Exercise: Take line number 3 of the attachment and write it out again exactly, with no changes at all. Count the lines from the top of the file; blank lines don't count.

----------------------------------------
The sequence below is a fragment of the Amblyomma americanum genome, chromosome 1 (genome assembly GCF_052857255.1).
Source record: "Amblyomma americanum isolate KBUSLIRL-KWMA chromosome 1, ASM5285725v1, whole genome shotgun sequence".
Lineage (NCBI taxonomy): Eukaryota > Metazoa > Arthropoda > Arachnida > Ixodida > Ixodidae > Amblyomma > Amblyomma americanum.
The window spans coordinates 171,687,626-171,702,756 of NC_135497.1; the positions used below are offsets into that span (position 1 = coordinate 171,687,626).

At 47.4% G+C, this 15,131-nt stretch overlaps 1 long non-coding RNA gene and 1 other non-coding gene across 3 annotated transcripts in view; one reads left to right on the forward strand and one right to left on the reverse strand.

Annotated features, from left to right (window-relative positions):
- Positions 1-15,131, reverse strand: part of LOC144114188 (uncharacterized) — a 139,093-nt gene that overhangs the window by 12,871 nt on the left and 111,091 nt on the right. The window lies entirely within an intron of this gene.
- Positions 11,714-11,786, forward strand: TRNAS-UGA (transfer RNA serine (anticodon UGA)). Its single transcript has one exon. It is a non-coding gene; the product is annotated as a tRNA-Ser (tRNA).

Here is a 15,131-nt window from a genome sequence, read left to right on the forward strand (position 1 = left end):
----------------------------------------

Lineage (NCBI taxonomy): Eukaryota > Metazoa > Arthropoda > Arachnida > Ixodida > Ixodidae > Amblyomma > Amblyomma americanum.